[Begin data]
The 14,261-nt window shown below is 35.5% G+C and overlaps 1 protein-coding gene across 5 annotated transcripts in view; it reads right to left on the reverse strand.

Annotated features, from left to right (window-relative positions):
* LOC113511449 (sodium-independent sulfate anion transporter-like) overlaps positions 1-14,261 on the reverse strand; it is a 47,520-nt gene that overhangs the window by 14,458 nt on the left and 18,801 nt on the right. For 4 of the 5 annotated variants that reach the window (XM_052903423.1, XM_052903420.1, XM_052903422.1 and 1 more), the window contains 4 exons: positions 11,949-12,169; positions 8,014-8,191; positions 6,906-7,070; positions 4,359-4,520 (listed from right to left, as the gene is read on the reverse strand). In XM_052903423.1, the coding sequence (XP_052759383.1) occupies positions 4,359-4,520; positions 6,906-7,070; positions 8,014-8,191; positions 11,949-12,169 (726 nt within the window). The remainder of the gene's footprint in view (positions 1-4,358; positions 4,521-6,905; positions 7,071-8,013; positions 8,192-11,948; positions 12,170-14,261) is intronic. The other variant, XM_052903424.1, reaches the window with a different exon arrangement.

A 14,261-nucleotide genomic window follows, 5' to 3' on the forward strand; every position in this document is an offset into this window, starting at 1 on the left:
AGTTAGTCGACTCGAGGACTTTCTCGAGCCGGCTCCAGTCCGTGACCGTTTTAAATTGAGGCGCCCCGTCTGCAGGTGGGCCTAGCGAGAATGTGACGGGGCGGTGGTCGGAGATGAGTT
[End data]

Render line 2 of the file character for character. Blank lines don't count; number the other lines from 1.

Annotated features, from left to right (window-relative positions):